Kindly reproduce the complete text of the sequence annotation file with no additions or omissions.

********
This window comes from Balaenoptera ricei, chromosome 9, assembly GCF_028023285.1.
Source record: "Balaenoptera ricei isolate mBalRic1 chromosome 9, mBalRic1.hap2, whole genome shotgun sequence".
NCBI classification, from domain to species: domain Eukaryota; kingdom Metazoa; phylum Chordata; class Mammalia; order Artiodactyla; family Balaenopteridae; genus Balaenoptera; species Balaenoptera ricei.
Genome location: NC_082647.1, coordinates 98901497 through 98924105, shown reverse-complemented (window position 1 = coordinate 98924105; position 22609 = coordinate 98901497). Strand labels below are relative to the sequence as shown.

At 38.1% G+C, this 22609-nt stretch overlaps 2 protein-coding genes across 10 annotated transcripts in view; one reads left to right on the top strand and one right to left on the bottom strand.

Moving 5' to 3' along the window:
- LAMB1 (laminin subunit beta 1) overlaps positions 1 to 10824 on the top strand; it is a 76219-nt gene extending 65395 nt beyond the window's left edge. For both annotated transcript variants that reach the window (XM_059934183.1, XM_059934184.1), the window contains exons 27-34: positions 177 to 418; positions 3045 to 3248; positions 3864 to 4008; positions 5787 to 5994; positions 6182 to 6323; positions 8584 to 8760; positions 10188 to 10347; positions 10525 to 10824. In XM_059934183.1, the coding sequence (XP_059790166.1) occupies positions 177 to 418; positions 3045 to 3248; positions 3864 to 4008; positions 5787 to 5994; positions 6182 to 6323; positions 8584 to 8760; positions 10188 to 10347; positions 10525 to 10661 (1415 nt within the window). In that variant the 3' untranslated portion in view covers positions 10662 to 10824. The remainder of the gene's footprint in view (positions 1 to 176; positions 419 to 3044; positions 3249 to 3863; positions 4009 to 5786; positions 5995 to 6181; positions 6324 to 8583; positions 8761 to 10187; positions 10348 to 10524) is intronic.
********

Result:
This window comes from Balaenoptera ricei, chromosome 9, assembly GCF_028023285.1.
Source record: "Balaenoptera ricei isolate mBalRic1 chromosome 9, mBalRic1.hap2, whole genome shotgun sequence".
NCBI classification, from domain to species: domain Eukaryota; kingdom Metazoa; phylum Chordata; class Mammalia; order Artiodactyla; family Balaenopteridae; genus Balaenoptera; species Balaenoptera ricei.
Genome location: NC_082647.1, coordinates 98901497 through 98924105, shown reverse-complemented (window position 1 = coordinate 98924105; position 22609 = coordinate 98901497). Strand labels below are relative to the sequence as shown.

At 38.1% G+C, this 22609-nt stretch overlaps 2 protein-coding genes across 10 annotated transcripts in view; one reads left to right on the top strand and one right to left on the bottom strand.

Moving 5' to 3' along the window:
- LAMB1 (laminin subunit beta 1) overlaps positions 1 to 10824 on the top strand; it is a 76219-nt gene extending 65395 nt beyond the window's left edge. For both annotated transcript variants that reach the window (XM_059934183.1, XM_059934184.1), the window contains exons 27-34: positions 177 to 418; positions 3045 to 3248; positions 3864 to 4008; positions 5787 to 5994; positions 6182 to 6323; positions 8584 to 8760; positions 10188 to 10347; positions 10525 to 10824. In XM_059934183.1, the coding sequence (XP_059790166.1) occupies positions 177 to 418; positions 3045 to 3248; positions 3864 to 4008; positions 5787 to 5994; positions 6182 to 6323; positions 8584 to 8760; positions 10188 to 10347; positions 10525 to 10661 (1415 nt within the window). In that variant the 3' untranslated portion in view covers positions 10662 to 10824. The remainder of the gene's footprint in view (positions 1 to 176; positions 419 to 3044; positions 3249 to 3863; positions 4009 to 5786; positions 5995 to 6181; positions 6324 to 8583; positions 8761 to 10187; positions 10348 to 10524) is intronic.